This simple diagnostic technique is based on the idea that hair provides vital clues about nutritional imbalances elsewhere in the body. It is also used to detect environmental toxins before overt symptoms appear. During the procedure, the diagnostician clips a small sample of hair from the nape of the neck and sends it to the lab, where it is analyzed by the latest computer technologies. The analysis is meant to uncover signs of mineral imbalance during the previous three months. A poor diet, stress or exposure to environmental toxins can all cause severe disruptions in the body's mineral balance. Some healers believe that an excess or deficiency of minerals, such as iron, calcium, zinc or magnesium, is a common cause of migraines, immune deficiency, broken nails, poor wound healing or other symptoms. Proponents of hair analysis consider it a safe and reliable method for detecting nutritional and environmental causes of these and other disorders. Specific natural and dietary therapies are often offered based on the results.
Cutting the hair
Only a small, 1-in sample of hair is needed for analysis; a hair-weighing card is used to determine the exact amount. The hair is usually taken from the nape of the neck and is cut with special shears that cut every fifth hair or so. Don't worry, the hair that has been removed will not be very noticeable. The sample is then placed in a special bag and sent to a lab for analysis. It's important to remember that hair that has been colored, bleached or given a permanent over the past 3 months should not be analyzed, because the chemicals used can distort the results.
The hair sample is sent to a special laboratory. Analytical results and specific supplemental mineral recommendations are then returned to the diagnostician. Depending on the extent of the analysis, the fee will probably be between $25 and $70. Health insurance does not cover the cost.
Analysis and treatment
Hair can accumulate more than 30 minerals, trace elements and toxins over a 3 month growth period. Proponents of hair analysis claim that even the tiniest amounts can be detected. Based on the analysis, nutritional and therapeutic measures are often recommended to correct imbalances and detoxify the body.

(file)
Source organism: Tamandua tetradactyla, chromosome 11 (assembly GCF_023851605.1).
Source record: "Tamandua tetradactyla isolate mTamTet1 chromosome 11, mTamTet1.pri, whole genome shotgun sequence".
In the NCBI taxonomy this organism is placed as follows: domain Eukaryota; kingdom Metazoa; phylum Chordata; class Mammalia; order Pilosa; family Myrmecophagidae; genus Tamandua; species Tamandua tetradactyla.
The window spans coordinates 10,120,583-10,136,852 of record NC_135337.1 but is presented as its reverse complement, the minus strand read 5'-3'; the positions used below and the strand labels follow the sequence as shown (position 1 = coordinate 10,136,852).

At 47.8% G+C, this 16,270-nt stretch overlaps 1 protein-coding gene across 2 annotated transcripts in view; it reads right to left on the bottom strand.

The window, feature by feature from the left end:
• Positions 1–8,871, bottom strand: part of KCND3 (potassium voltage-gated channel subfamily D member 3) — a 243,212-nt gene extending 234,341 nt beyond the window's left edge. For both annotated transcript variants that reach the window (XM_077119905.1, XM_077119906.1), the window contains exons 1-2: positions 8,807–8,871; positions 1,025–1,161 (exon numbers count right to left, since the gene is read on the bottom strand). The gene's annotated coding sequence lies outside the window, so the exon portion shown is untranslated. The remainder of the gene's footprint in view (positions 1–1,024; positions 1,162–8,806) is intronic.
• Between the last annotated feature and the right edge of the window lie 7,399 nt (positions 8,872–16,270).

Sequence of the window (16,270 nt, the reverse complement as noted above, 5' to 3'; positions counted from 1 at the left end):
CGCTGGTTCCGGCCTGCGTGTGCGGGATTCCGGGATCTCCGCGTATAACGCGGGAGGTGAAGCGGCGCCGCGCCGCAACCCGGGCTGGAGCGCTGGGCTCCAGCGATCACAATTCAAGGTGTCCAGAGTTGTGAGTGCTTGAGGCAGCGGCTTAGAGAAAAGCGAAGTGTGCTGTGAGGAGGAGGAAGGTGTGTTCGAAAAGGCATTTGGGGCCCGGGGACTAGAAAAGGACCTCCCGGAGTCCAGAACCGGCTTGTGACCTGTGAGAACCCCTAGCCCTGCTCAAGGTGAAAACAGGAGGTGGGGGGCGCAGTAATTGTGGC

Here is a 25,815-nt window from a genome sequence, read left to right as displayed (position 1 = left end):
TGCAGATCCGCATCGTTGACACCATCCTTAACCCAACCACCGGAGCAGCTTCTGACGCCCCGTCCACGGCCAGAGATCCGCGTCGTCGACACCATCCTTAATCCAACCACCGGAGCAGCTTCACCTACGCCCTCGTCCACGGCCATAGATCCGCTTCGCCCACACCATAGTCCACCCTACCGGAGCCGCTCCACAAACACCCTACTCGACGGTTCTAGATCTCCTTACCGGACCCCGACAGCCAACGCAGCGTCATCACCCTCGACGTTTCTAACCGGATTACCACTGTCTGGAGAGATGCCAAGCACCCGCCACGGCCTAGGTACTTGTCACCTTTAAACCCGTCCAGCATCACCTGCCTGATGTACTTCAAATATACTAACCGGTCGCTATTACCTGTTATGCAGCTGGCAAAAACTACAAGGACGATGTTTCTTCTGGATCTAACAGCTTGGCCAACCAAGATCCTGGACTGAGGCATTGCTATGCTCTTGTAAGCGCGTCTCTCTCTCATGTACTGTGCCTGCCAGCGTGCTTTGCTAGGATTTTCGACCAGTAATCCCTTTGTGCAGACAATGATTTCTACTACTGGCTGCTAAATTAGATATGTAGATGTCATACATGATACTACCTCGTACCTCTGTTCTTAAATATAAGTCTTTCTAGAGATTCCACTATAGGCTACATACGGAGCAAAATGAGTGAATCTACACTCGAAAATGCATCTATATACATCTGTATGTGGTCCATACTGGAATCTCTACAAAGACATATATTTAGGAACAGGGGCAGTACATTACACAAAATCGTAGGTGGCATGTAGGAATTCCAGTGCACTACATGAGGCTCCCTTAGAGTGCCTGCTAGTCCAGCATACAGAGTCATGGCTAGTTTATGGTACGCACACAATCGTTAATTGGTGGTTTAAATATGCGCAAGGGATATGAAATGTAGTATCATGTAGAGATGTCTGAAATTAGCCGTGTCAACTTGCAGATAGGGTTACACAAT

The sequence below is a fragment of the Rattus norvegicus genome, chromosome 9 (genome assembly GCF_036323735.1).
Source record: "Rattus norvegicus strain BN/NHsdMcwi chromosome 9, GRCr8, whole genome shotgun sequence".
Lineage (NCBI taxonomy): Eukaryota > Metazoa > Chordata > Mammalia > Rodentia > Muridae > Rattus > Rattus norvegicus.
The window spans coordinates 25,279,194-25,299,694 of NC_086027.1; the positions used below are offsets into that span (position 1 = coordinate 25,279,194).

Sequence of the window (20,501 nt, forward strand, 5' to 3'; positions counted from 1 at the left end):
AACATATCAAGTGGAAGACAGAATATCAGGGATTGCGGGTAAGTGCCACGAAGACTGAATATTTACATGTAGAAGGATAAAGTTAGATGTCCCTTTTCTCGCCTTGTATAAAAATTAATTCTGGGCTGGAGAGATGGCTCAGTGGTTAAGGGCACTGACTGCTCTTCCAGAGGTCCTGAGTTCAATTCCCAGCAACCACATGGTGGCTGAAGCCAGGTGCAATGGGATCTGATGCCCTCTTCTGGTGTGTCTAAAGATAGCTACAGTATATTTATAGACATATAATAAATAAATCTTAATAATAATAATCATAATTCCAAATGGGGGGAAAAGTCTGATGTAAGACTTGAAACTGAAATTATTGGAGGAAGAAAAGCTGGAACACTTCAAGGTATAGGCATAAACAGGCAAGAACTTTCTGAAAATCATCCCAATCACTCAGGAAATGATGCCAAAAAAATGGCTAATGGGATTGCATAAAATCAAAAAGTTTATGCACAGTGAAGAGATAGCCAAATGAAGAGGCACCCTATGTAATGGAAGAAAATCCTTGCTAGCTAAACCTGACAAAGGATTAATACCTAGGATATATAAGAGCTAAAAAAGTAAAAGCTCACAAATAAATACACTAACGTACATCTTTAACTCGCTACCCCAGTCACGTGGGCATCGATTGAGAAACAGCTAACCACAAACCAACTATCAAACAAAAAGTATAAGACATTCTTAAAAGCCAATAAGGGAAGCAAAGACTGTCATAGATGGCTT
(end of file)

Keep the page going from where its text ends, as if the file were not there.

The viewpoint of mainstream medicine
Traditional medical professionals rely mainly on blood and urine tests to determine short term variations in mineral levels. Though hair analysis is sometimes used to detect certain heavy metals, such as lead, most mainstream doctors do not regard the therapy as reliable.
Extra tip : If you use chemical dyes that interfere with results or you don't have enough hair to provide a sample, you can have your fingernail clippings analayzed instead.
Used to detect toxins and nutrient deficiencies to uncover hidden causes of fatigue, depression, immune deficiency, migraines and other types of headaches, allergies, skin disorders and chronic nausea
When an analysis is done, the hair is first cleaned, then dissolved in solvent and finally analyzed in the laboratory. Modern technologies, such as spectrophotometry or atom absorption, are used in the analysis. Advocates assert that the most minute amounts of toxic pollutants or the smallest mineral fluctuations become evident.
Hair analysis is especially popular among natural healers who believe that exposure to harmful poisons in the environment may cause some cases of chronic fatigue, allergies, depression and other ailments. Environmental toxins that are commonly studied in hair analysis include aluminium, antimony, arsenic, beryllium, cadmium, lead, mercury and silver.
Structure of hair
A hair shaft is made up of lifeless protein material arranged around a central core. This outer protein layer is sheathed in delicate cuticle cells, which are arranged like shingles or tiles. The cuticle in turn is covered by a layer of fatty and protein substances that protect the hair. Hair grows about half an inch a month. Some 100 new hairs are added daily; most hairs grow for 3-6 yrs before falling out.
What the hair reveals
The hair root anchors each shaft of hair to the scalp. The root is nourished by a network of delicate blood vessels, which deliver vitamins, minerals and trace elements to the outer layers of the hair shaft. These same vessels also deposit in the hair any toxins or drugs present in the body. Hair analysis takes advantage of this process to assess the body's mineral and toxin levels over a period of several months.
Nutrition for healthy hair
Eating foods rich in the following vitamins and minerals can help the hair (and body) stay healthy.
Vitamin A : Beef, liver, carrots, sweet potatoes, milk, pumpkin and eggs.
B Vitamins : Brewers yeast, fish, whole grains, turkey and chicken breast, clams, nuts and yogurt.
Folic Acid : Chicken liver, oatmeal, beans, asparagus and avocados.
Zinc : Oysters, crab, beef, poultry, pork, nuts, wheat germ and bran.